According to the ESCWA report, Israel is guilty of pursuing a policy of “strategic fragmentation” in order “to stabilise the Israeli regime of racial domination over the Palestinians and to weaken the will and capacity of the Palestinian people to mount a unified and effective resistance”.
Predictably, Israeli UN ambassador Danny Danon denounced the report as an “attempt to smear and falsely label the only true democracy in the Middle East by creating a false analogy”. UN Secretary-General Antonio Guterres swiftly capitulated to US pressure to withdraw the report, promptly scrubbing it from the UN website.
Yet a concerted campaign by powerful apologists for Israeli apartheid to smear their critics as “anti-Semitic” has failed to turn public opinion in Israel’s favour.
Last month Israeli human right organisation B’Tselem accused Israel of “advancing and perpetuating the supremacy of one group—Jews—over another—Palestinians”. Recognising that Israel has no intention of implementing a two-state solution, B’Tselem executive director Hagai El-Ad argued, “One of the key points in our analysis is that this is a single geopolitical area ruled by one government ...This is not democracy plus occupation. This is apartheid between the river and the sea”.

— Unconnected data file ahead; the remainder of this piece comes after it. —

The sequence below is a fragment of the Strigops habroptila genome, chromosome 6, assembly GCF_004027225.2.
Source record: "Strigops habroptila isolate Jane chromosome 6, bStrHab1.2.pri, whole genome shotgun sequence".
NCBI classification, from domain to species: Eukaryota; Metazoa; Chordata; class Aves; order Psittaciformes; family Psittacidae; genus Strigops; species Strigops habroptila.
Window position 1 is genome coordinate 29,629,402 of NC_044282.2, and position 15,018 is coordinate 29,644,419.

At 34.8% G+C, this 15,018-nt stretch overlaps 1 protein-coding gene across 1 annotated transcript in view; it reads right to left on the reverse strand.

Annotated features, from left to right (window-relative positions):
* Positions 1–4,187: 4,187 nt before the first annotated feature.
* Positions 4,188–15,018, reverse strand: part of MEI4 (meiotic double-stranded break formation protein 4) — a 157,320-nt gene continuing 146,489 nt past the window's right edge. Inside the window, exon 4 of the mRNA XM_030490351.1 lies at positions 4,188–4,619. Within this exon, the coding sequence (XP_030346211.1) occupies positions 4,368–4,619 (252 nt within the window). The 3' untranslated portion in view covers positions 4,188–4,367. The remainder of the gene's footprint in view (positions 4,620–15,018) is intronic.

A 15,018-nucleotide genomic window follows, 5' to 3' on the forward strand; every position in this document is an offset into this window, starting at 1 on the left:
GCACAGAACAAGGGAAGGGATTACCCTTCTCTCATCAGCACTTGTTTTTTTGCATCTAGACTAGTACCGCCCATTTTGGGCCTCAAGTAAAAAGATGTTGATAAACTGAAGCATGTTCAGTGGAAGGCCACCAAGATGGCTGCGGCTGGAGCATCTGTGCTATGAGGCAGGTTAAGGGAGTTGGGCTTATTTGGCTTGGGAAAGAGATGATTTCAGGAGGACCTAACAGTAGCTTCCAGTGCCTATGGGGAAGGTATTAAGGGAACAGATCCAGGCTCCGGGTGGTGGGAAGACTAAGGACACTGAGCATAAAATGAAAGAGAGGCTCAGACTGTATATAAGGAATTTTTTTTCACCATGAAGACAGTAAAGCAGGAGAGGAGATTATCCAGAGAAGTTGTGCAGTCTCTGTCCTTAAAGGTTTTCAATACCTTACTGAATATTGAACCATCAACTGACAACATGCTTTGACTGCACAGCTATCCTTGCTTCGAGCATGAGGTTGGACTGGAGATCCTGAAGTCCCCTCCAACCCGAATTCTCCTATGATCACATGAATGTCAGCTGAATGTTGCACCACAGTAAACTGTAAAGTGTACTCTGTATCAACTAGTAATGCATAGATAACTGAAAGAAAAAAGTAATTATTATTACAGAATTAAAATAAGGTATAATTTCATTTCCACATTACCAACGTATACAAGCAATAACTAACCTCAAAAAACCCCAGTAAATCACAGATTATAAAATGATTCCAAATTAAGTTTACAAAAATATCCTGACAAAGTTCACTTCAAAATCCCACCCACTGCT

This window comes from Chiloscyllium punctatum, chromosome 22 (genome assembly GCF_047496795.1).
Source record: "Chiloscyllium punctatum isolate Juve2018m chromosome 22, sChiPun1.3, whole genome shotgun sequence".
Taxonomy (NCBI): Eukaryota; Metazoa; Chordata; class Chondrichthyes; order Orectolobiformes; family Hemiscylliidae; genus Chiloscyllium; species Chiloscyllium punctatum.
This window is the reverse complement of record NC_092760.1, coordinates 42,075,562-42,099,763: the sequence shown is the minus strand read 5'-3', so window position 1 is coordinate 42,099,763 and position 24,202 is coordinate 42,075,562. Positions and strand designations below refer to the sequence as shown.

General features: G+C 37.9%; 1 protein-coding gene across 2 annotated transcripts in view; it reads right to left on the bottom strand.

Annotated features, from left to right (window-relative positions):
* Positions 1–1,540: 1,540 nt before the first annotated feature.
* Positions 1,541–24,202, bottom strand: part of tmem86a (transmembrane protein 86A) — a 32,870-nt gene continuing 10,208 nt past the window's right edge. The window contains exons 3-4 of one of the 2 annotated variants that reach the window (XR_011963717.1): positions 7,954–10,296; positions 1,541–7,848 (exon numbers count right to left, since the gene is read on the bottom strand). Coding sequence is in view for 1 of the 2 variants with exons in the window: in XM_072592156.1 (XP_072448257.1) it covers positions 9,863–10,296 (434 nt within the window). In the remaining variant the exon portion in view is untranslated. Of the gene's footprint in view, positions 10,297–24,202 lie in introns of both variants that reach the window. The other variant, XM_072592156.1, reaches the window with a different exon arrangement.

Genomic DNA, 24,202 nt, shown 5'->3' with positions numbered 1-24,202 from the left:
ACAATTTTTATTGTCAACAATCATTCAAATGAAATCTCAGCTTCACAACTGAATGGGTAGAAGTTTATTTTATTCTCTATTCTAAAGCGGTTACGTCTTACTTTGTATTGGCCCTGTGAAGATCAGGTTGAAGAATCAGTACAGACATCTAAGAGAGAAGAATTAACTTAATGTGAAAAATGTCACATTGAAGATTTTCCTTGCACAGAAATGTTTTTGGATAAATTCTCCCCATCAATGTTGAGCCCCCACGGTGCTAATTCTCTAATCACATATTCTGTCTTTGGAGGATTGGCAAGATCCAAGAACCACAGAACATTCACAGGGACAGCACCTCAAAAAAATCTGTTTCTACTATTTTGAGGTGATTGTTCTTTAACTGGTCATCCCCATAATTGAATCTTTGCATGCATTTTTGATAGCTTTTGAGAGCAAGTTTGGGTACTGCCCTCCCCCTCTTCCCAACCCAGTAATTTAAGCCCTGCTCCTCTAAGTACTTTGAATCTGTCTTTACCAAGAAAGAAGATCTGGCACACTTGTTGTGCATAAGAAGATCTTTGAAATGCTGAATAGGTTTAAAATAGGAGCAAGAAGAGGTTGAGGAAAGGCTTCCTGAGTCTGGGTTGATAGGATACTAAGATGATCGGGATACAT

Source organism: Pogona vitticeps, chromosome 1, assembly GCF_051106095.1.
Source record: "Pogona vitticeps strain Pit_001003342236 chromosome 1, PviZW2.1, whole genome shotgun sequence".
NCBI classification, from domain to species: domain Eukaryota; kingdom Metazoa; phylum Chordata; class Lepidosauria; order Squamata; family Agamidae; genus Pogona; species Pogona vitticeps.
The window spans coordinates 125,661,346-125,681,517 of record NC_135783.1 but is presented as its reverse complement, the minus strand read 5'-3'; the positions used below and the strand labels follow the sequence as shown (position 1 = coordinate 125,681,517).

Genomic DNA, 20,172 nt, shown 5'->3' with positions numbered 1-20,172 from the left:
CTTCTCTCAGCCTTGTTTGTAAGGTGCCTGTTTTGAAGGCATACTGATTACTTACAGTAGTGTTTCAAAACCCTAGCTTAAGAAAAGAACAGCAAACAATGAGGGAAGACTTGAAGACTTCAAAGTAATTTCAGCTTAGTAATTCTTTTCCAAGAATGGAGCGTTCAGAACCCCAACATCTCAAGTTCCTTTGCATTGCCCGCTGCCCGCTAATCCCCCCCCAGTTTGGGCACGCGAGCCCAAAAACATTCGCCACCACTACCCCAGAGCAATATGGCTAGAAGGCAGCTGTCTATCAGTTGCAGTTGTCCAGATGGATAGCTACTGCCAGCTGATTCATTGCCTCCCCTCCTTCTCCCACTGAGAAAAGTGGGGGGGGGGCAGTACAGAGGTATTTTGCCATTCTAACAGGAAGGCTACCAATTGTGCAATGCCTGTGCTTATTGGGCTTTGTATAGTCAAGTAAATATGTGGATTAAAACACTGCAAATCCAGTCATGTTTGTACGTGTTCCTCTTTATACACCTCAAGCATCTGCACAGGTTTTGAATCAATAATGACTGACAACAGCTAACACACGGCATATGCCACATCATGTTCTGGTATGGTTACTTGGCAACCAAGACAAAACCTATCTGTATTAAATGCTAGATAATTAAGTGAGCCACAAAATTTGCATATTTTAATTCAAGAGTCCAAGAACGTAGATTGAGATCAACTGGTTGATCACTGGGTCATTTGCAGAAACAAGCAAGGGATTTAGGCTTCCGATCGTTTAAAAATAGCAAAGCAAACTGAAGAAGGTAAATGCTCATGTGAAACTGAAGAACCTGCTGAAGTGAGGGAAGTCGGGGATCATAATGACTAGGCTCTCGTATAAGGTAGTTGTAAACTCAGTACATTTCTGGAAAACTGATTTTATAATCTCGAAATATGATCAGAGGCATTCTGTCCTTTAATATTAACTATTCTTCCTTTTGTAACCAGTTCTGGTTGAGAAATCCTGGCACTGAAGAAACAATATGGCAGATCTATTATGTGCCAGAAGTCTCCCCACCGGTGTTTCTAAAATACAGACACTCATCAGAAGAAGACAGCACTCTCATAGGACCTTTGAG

The B’Tselem report points out that while approximately 7 million Jews and 7 million Palestinians live under a single system of Israeli control, Israel has attempted to destroy a Palestinian national identity by dividing Palestinians into four subordinate groups, each with “a different package of rights”. At the bottom of the heap are nearly 2 million Palestinians living in Gaza subject to an Israeli blockade that gives Israel “effective control”.